Photo of the Day
July 12 - San Pablo Bay
Today's Photo of the Day shows what a naturally beautiful sailing environment we have in Northern California. If we're not mistaken, the boat is a Cal 27 that was participating in Saturday night's Midnight Moonlight Marathon from Raccoon Strait to Vallejo and back. We'll have more photos of that event on Wednesday.
Sailboat Causes Ship to Hit Richmond-San Rafael Bridge
July 12 - Richmond
Doña de Mallorca is joined at the helm of Profligate during yesterday's sail by our old friend Cosmo, who is holding up copies of his reggae CDs. In his spare time, Cosmo is a neurological and kidney specialist at UCSF.
This is a little complicated, so stick with us. Yesterday we were out on Profligate treating a bunch of folks who had contributed mightily to fund a local man's battle with Lou Gerhig's disease to an afternoon's sail. About 4:30 p.m. we were reaching up the Bay in the lee of the Tiburon Peninsula, when we heard a ship that had recently passed us and was about to pass beneath the center span of the Richmond-San Rafael Bridge let loose with both a very long blast and then five short blasts on his horn. He did this to let a sailboat know that he was in danger of hitting him and to get the hell out of the way. From our distance we didn't see any impact and the ship kept going, so we figured it was another one of those stupid sailor-induced close calls. Later we would find out it had been more than that.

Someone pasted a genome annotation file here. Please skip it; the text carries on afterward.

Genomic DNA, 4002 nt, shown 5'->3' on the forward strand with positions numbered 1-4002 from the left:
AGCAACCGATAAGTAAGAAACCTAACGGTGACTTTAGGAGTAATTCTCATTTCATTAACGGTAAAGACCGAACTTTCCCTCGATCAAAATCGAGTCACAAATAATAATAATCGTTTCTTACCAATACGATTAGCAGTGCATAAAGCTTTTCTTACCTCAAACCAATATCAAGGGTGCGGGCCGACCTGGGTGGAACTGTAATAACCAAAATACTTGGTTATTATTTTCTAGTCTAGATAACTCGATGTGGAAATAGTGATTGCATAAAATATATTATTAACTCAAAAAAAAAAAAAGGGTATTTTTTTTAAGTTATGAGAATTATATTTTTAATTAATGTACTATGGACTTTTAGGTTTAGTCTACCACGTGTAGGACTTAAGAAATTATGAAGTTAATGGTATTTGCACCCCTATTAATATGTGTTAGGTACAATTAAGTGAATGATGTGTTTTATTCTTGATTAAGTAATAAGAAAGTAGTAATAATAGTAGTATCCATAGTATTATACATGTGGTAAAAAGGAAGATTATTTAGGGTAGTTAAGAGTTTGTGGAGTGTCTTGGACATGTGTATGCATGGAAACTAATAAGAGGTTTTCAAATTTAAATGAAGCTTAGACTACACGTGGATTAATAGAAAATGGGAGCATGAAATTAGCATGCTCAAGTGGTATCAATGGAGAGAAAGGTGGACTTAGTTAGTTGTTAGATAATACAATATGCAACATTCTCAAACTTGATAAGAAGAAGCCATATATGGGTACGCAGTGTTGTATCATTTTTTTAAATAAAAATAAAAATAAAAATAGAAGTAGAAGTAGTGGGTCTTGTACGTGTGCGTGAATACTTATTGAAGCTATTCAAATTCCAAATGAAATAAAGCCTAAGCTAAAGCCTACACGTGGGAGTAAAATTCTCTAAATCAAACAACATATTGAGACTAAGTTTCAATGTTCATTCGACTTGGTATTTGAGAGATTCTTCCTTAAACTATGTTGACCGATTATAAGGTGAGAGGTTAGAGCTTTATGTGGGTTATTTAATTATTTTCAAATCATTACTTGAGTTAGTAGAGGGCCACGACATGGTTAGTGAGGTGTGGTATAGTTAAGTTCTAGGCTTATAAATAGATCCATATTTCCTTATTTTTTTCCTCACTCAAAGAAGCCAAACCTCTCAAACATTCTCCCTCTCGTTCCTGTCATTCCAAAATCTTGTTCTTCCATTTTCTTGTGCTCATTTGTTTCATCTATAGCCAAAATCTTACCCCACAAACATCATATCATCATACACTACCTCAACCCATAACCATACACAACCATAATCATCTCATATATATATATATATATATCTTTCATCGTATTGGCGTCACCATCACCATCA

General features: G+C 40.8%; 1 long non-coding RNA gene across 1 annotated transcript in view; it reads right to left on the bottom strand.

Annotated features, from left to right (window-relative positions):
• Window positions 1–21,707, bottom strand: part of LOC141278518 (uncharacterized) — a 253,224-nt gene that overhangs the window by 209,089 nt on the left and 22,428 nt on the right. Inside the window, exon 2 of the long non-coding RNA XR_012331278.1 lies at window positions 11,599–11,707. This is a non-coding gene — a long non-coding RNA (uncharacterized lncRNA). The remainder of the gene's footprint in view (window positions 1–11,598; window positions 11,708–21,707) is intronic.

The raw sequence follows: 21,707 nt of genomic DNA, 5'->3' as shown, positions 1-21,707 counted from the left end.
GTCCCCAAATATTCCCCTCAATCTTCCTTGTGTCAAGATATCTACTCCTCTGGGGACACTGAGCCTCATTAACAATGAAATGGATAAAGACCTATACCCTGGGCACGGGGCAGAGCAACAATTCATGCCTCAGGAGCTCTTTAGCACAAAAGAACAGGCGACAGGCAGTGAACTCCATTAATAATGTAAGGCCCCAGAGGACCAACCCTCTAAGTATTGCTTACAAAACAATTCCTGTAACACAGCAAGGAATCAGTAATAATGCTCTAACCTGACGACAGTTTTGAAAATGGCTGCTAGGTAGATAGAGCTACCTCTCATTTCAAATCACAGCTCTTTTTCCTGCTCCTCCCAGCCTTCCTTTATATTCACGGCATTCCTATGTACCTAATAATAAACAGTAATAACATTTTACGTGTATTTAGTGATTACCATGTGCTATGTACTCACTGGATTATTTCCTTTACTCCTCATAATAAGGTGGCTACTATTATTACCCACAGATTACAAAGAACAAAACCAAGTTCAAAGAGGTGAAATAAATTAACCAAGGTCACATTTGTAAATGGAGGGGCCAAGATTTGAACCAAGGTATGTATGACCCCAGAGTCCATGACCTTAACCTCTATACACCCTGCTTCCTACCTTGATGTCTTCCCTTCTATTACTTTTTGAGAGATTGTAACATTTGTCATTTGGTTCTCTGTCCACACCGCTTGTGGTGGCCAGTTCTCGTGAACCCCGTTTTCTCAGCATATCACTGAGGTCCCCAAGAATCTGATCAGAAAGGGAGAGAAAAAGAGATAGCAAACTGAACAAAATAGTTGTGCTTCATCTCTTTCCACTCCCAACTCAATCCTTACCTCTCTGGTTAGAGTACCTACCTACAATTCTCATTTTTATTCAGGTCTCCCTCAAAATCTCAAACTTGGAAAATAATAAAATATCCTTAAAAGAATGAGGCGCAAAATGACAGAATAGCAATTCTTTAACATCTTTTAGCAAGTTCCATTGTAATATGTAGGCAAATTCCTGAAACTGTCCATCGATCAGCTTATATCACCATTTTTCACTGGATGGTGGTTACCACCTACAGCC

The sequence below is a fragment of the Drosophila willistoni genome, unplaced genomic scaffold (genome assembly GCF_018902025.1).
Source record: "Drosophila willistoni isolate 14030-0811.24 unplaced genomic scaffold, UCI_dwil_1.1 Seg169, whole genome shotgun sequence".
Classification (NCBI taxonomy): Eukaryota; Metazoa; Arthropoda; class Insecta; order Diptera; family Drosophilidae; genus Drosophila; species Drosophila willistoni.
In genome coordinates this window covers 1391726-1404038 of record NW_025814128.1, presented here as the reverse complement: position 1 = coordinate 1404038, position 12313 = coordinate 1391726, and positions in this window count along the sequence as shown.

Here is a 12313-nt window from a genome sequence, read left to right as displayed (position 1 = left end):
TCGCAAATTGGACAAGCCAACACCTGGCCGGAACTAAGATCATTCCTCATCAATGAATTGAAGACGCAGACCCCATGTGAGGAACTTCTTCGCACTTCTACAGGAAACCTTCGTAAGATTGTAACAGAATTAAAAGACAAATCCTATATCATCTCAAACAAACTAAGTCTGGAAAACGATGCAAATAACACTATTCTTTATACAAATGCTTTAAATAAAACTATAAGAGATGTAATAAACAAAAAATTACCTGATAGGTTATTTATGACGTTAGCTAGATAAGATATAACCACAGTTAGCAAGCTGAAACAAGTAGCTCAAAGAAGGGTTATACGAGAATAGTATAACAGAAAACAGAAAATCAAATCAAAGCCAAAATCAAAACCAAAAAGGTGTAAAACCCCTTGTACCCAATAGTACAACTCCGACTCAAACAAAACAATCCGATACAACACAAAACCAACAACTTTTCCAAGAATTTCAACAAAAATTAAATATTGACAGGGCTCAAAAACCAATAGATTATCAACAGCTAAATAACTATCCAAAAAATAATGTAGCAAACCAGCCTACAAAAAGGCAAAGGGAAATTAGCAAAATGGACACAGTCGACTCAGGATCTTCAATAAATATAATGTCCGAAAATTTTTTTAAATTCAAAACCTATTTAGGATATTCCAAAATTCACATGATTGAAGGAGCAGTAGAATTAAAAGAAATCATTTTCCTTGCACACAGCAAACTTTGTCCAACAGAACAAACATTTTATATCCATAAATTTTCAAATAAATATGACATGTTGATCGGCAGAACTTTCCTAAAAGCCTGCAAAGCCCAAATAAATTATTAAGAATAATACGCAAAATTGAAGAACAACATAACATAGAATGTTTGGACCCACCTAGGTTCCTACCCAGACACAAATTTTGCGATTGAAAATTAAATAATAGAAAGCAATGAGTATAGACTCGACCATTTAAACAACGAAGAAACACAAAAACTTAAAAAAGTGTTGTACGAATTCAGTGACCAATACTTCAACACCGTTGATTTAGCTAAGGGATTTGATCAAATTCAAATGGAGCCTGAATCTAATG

If we're not mistaken - we weren't paying that much attention at the time - this is the 650-ft ship that apparently had a minor collision with a sailboat and scraped the Richmond-San Rafael Bridge.
A short time later, we tacked back and reached southward along the Tiburon Peninsula toward Raccoon Strait. We soon noticed, at the eastern entrance of Raccoon Strait, a Marin Sheriff's vessel with her blue emergency lights flashing, pulling alongside a ketch and apparently telling the skipper to drop sail. Then there was a Coast Guard helicopter overhead, and finally yet another Marin Sheriff's vessel rushing to the scene.
The first of the Marin Sheriff's vessels stopping a ketch with a Hawaiian name.